I make no secret of the fact that I boycott all things Amazon.  I have similar feelings about other modern-day monopolies (like Microsoft and Adobe).  I have not purchased a book or an ebook from Amazon in years.  I own a Nook and an Android smartphone.  I support open source software initiatives and net neutrality.

The first thing I did last night when I had calmed down enough to see clearly and think coherent thoughts was to export all my book data and reviews from GoodReads.

The second thing I did was to think about what to do with the hundreds of reviews I’ve written over the last five years and posted at GoodReads.  Some of these reviews were re-published here on this blog.  I do not want Amazon to profit from my time and effort in crafting those reviews.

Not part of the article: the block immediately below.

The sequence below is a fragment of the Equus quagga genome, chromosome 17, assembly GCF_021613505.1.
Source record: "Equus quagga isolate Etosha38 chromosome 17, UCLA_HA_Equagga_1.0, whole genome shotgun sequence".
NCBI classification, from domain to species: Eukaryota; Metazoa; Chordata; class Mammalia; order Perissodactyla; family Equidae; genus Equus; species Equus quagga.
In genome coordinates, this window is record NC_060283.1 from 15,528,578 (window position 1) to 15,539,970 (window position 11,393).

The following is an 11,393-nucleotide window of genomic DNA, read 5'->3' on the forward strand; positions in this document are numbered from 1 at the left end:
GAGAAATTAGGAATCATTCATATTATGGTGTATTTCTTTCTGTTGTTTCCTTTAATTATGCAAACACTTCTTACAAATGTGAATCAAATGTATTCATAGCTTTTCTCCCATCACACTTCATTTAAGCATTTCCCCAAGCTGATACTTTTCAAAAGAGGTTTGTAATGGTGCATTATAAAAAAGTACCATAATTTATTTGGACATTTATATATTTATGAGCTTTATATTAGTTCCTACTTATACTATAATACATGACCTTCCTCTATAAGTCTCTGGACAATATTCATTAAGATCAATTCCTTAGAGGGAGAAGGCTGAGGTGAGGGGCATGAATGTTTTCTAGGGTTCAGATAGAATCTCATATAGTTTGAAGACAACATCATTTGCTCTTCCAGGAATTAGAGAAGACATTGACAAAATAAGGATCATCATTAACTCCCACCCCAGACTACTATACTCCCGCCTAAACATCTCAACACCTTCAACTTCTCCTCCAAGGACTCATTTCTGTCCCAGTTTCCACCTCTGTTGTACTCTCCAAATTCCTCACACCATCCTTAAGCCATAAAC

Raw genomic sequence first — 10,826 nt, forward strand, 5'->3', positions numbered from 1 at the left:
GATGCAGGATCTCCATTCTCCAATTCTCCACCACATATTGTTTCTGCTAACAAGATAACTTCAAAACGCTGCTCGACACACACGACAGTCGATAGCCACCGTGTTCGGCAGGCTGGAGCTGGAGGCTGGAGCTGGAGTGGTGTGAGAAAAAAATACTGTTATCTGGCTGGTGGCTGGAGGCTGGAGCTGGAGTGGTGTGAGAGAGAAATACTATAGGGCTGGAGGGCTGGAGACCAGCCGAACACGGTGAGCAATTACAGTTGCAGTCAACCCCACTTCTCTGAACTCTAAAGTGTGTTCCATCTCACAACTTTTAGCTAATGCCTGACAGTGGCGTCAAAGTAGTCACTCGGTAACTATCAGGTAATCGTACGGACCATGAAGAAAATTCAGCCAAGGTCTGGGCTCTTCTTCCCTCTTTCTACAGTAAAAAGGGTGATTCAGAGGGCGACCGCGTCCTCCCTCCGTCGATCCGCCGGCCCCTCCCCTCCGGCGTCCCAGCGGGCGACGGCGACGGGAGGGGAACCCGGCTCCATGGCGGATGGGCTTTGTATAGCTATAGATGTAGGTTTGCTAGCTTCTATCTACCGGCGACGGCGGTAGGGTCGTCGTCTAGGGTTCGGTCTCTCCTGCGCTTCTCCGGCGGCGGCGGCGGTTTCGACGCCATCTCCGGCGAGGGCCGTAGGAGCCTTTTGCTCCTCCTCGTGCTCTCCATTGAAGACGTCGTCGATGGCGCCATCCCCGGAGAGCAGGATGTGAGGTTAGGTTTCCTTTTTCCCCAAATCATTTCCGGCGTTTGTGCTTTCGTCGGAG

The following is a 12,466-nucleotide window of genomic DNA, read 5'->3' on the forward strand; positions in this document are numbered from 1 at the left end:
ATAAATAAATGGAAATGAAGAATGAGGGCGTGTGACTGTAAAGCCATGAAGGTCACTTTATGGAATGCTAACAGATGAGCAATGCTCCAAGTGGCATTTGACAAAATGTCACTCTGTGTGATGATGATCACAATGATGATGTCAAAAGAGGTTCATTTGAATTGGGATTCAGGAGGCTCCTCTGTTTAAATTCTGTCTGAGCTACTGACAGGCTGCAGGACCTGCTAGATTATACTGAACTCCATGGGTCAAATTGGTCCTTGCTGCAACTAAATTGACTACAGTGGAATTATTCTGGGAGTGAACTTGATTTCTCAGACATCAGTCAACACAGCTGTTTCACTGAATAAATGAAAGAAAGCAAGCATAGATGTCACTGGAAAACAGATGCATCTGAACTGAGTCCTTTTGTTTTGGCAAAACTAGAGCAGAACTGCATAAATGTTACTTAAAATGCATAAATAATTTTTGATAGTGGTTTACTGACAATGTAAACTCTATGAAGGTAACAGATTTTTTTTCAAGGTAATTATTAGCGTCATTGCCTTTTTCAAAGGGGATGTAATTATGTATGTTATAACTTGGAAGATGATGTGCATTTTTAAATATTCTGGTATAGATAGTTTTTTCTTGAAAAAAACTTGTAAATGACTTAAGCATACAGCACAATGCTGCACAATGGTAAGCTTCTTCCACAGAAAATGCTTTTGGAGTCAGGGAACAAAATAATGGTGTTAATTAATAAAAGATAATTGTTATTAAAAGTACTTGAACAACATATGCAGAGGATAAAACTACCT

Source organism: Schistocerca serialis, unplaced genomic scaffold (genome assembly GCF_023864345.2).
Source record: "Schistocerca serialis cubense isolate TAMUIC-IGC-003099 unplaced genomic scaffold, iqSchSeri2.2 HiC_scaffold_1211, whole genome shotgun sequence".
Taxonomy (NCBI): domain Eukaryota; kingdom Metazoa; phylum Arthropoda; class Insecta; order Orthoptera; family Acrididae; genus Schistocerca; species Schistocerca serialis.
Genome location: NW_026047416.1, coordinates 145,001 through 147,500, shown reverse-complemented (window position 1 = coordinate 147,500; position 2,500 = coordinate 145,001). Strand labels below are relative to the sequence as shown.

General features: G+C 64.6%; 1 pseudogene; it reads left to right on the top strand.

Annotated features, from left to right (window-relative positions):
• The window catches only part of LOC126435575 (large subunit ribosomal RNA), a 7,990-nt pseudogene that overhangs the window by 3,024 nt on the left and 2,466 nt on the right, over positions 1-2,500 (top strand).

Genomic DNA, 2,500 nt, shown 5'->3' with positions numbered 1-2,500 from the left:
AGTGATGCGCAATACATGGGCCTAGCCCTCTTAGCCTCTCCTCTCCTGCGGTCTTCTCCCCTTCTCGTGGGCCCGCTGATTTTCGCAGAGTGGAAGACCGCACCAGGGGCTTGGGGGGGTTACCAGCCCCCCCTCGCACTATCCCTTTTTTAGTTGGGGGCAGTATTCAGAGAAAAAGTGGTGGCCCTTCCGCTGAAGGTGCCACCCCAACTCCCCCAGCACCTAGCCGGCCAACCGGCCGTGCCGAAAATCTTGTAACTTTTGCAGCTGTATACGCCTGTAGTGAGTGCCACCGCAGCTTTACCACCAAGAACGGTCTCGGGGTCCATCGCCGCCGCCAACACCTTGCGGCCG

So, to thwart the juggernaut, however infinitesimally, I plan to remove each review from GoodReads and repost it here.  One of the first hurdles I will need to overcome is finding a different non-Amazon source for book covers.  I will leave behind a short explanation where my GoodReads review previously resided together with a link to the blog post housing the transported review.

What sort of an explanation should I leave behind?  I’ve been mulling over a few sentences while driving home and during dinner.  Let me try a few of them out here:

Due to the acquisition of GoodReads by Amazon on March 28, 2013 and my existing and continuing boycott of all things Amazon, the review I wrote after reading this book has been relocated to my blog and can be found in its entirety by following this link …

After Amazon devoured GoodReads on March 28, 2013, this review fled the postapocalyptic and dystpoian writing on the wall and sought sanctuary at my blog’s refuge …

Fear not!  I bring you tidings of great joy.  My review escaped the clutches of Amazon and can be found, safe and sound, at my blog …